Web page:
Jewelry Enameling Tips: Counter Enamel Alternative, Liquid Enamels, Mixing Colors, Easy Sifting & More

I just received my order of liquid enamels, and I can’t wait to get started mixing colors! I got hooked on liquid enamels in a “beyond basics” enameling class with Susan Lenart Kazmer at Bead Fest last month, during which we tried techniques like sgraffito, crackle enamel, and creating kiln-fired enameled designs with multiple layers of liquid enamel–even as much as a dozen or more layers and firings.

liquid enamel colors

I like that I can mix custom colors of liquid enamel by mixing the liquids and use multiple layers to create shading and dimension in my designs. I’ve chosen to start with red, yellow, and blue liquid enamel powders, because all colors can be created from these three primary colors, as well as black and white. I got a bag of small, clear plastic containers with lids (similar to what condiments come in at restaurants) for just a few dollars and a pack of 48 children’s paint brushes for even less, both at Wal-Mart. I can mix up as many colors as I want using some combination of those three colors (and purified water), and store them away in their lidded containers for use later. If they dry up, I learned in Susan’s class, I can just add more water to reconstitute them. Liquid enamels feel like watercolor paints to me, and I’m so excited about their possibilities!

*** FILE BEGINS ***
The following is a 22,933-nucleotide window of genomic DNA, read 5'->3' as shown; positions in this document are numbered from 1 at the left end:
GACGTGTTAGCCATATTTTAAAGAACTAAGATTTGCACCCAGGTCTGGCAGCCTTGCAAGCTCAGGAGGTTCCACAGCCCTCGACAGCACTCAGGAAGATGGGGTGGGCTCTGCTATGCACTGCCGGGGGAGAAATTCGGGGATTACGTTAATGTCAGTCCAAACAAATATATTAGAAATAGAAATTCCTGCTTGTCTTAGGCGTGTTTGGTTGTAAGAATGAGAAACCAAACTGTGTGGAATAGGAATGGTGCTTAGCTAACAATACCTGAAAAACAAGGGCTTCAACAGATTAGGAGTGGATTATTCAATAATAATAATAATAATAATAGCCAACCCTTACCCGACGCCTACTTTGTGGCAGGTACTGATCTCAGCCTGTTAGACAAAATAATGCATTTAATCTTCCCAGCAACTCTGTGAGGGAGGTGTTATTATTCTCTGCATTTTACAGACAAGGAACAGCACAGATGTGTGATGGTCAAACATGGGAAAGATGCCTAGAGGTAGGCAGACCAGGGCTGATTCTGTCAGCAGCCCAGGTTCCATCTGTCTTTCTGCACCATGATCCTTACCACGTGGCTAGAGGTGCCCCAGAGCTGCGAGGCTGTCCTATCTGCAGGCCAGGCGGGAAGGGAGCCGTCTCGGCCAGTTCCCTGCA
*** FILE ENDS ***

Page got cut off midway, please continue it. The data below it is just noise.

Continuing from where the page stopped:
liquid enamel sgraffitoLiquid enamels are also ideal for sgraffito, in which you fire a layer of enamel, paint on a layer of a different color of liquid enamel, allow it to dry, and scratch words or designs into the dry liquid enamel. After firing, the color of the first layer underneath comes through the scratched design for a very artistic effect. I carved some swirls and “love” into dried white liquid enamel on a layer of fired red enamel in this piece, obviously inspired by Susan’s sgraffito “love” ring.

It’s important to let the liquid layer(s) dry thoroughly before scratching in them. We sat our pieces on and around the hot kiln during class to help the liquid enamels dry more thoroughly and quickly. Then the liquids become a solid, firm layer that’s easy to scratch in. We used those little rubbery old-school nasal aspirators to blow away the excess dry liquid enamel as we scratched and carved our designs in it.

crackle enamel designI really enjoyed trying out crackle enamels during Susan’s class as well. If you read my Bead Fest recap, you’ve already seen this cool piece that I really love. It’s just two layers of crackle clear on bare copper followed by a layer of black, all kiln fired. Such a happy accident to get that webby pattern–I wonder if I’ll ever be able to re-create this look?

stamp enamel designsWe tried wet packing enamel, etching creams, and using enamel crayons in Susan’s class as well. I was inspired to try rubber stamping a design on fired enamel and sprinkling enamel powders onto it, with the dye ink acting like a glue to hold the powder in place for firing. It works like a dream.